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Commentary

Puzzles in election cases

Three essentially similar election cases puzzle profoundly. In each of them the Commission on Elections cuts as many different, if not directly conflicting, figures. In one, it looks like a company supervisor lost in a corporate maze where his words carry no weight and everybody takes him no better than a nobody. In another, it comes forth as a strong, purposive ruler, in control of the situation and quick to make decisions, like a real leader should. But then in the next breath, it behaves like a captain of a boat lost at sea, seeming not to care with what’s happening.

All three cases involve candidacies canceled or denied due course by the Comelec; in other words, noncandidates. What is strange is that two of them are now in office.

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How could this have happened?

For allegedly being an American citizen and lacking the one-year residency, Regina Ongsiako Reyes’ candidacy was canceled by the Comelec in two resolutions. The Supreme Court affirmed the Comelec rulings against her. Still, the House of Representatives recognized her as its legitimate member and, citing “jurisprudence,” claimed the case is now under the jurisdiction of its electoral tribunal.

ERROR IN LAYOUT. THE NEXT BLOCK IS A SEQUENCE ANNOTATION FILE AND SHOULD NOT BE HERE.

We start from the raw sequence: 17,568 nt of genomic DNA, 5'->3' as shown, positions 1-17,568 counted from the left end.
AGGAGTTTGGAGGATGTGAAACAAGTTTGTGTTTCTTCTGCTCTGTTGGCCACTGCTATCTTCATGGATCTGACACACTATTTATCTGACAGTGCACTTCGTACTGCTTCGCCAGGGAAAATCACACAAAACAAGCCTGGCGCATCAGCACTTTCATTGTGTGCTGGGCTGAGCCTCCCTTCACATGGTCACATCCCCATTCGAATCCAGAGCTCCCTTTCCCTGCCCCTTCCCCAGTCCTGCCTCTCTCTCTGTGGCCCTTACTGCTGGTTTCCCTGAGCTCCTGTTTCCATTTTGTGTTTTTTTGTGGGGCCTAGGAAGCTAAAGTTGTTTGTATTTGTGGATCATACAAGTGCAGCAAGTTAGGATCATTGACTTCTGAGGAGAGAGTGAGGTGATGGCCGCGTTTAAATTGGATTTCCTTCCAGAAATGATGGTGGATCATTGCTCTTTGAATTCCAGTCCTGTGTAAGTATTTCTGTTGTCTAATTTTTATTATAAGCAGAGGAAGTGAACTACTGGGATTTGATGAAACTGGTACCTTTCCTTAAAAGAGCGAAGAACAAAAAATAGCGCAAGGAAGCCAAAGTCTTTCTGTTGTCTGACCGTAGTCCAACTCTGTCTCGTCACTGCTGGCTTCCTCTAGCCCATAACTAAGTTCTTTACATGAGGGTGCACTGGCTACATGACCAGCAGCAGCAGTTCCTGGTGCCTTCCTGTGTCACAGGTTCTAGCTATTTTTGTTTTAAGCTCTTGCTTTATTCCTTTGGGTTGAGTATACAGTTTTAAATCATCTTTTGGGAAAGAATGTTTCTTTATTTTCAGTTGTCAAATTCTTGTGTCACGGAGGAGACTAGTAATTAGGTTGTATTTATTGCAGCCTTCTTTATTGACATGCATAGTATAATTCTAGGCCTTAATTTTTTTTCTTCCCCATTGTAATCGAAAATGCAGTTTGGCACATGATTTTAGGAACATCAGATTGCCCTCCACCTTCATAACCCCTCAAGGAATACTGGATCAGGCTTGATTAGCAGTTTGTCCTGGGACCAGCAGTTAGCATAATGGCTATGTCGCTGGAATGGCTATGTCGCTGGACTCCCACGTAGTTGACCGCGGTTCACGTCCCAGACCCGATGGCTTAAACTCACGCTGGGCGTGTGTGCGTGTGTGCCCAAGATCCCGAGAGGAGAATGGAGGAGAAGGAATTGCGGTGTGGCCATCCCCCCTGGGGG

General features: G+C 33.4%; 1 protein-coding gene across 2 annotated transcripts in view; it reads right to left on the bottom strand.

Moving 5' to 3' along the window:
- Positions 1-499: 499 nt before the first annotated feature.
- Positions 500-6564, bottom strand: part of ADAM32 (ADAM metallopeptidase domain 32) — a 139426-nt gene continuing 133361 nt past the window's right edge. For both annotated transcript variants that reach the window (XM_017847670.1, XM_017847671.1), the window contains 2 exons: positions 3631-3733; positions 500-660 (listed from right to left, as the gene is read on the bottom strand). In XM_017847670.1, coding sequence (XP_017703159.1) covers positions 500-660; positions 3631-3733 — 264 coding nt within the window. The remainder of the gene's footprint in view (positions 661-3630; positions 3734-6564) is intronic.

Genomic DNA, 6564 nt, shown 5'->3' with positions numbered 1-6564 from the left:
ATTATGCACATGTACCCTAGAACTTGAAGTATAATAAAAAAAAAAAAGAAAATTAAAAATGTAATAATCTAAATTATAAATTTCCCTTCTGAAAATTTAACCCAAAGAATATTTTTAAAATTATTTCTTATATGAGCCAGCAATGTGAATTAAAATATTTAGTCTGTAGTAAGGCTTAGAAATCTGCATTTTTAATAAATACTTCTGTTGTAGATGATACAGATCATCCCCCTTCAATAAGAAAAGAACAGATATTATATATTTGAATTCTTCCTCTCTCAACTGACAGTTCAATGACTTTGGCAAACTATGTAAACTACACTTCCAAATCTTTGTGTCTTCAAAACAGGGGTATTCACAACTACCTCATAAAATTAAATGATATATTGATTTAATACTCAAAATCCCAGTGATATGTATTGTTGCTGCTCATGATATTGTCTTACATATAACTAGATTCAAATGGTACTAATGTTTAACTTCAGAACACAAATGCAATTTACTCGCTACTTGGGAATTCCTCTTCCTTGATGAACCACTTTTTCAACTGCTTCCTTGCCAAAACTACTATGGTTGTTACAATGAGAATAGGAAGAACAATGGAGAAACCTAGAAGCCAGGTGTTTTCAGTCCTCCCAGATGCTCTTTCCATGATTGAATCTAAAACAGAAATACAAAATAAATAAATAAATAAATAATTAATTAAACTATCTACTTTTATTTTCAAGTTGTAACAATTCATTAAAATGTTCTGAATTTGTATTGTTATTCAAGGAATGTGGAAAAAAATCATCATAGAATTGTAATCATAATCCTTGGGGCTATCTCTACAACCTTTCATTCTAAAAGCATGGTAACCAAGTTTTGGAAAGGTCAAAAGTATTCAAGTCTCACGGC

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But in South Ubian, Tawi-Tawi, the noncandidate, Gamal S. Hayudini, was not as successful. The Comelec successfully barred him, through a division resolution, from assuming office just for having been excluded from the town’s voters’ list, not even for being a foreigner. And in a remarkable display of leadership and decisiveness, in that same resolution the Comelec directed its deputy executive director for operations “to constitute a Special Board of Canvassers for the purpose of proclaiming the lawful winner for mayoralty position….”—an order the Comelec en banc reaffirmed last July 10.

But then in Calbiga, Samar, the Comelec appears not as sure of itself. In two resolutions, it has declared Nicasio Abaigar a noncandidate for being an American citizen and lacking the residency requirement—very much like Reyes. And the Supreme Court, like in the Reyes case, has dismissed also the petition for certiorari filed by Abaigar assailing the Comelec resolutions.

Yet, it is Abaigar who now struts around Calbiga, insisting he is the lawful mayor, making both the Supreme Court and the Comelec look like toothless tigers, except that the Department of

Interior and Local Government refuses to certify his legitimacy.

Abaigar has not officially denied his American citizenship (nor has he shown proof that his citizenship is dual)—unlike Reyes who has disclaimed publicly hers. In fact, instead of renouncing his American citizenship as required by law, Abaigar, on May 15, or a mere two days after the elections, left for the United States using an American passport (No. 208986310); then he came back on June 26, 2013, with a  renewed  one (No. 505681814)—as if to say, “To hell with you, Calbiganons and Filipinos, and your laws, your Comelec and your Supreme Court, I don’t give a damn!”